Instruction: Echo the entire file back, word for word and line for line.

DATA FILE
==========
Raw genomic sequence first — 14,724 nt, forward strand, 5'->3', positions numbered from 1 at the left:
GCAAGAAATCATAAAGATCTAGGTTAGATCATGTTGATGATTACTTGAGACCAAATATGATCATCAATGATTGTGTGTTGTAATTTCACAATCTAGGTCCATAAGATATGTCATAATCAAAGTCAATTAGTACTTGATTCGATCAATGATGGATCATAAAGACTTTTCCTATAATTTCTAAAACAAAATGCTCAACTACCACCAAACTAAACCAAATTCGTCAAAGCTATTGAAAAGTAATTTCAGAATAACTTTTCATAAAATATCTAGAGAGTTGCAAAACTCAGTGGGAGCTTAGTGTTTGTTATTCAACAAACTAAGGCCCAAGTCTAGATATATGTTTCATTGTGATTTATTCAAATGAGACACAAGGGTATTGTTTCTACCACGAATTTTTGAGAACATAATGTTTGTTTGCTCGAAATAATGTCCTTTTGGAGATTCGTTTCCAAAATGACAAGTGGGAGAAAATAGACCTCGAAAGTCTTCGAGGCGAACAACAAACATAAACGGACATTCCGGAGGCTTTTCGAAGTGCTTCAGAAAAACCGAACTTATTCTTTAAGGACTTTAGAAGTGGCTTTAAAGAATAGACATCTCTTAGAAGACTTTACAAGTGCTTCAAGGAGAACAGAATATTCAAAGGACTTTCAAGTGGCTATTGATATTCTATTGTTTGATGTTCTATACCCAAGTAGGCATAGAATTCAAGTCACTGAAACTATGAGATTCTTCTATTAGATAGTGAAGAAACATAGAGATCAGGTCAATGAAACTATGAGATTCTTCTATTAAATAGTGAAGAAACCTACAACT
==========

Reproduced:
Raw genomic sequence first — 14,724 nt, forward strand, 5'->3', positions numbered from 1 at the left:
GCAAGAAATCATAAAGATCTAGGTTAGATCATGTTGATGATTACTTGAGACCAAATATGATCATCAATGATTGTGTGTTGTAATTTCACAATCTAGGTCCATAAGATATGTCATAATCAAAGTCAATTAGTACTTGATTCGATCAATGATGGATCATAAAGACTTTTCCTATAATTTCTAAAACAAAATGCTCAACTACCACCAAACTAAACCAAATTCGTCAAAGCTATTGAAAAGTAATTTCAGAATAACTTTTCATAAAATATCTAGAGAGTTGCAAAACTCAGTGGGAGCTTAGTGTTTGTTATTCAACAAACTAAGGCCCAAGTCTAGATATATGTTTCATTGTGATTTATTCAAATGAGACACAAGGGTATTGTTTCTACCACGAATTTTTGAGAACATAATGTTTGTTTGCTCGAAATAATGTCCTTTTGGAGATTCGTTTCCAAAATGACAAGTGGGAGAAAATAGACCTCGAAAGTCTTCGAGGCGAACAACAAACATAAACGGACATTCCGGAGGCTTTTCGAAGTGCTTCAGAAAAACCGAACTTATTCTTTAAGGACTTTAGAAGTGGCTTTAAAGAATAGACATCTCTTAGAAGACTTTACAAGTGCTTCAAGGAGAACAGAATATTCAAAGGACTTTCAAGTGGCTATTGATATTCTATTGTTTGATGTTCTATACCCAAGTAGGCATAGAATTCAAGTCACTGAAACTATGAGATTCTTCTATTAGATAGTGAAGAAACATAGAGATCAGGTCAATGAAACTATGAGATTCTTCTATTAAATAGTGAAGAAACCTACAACT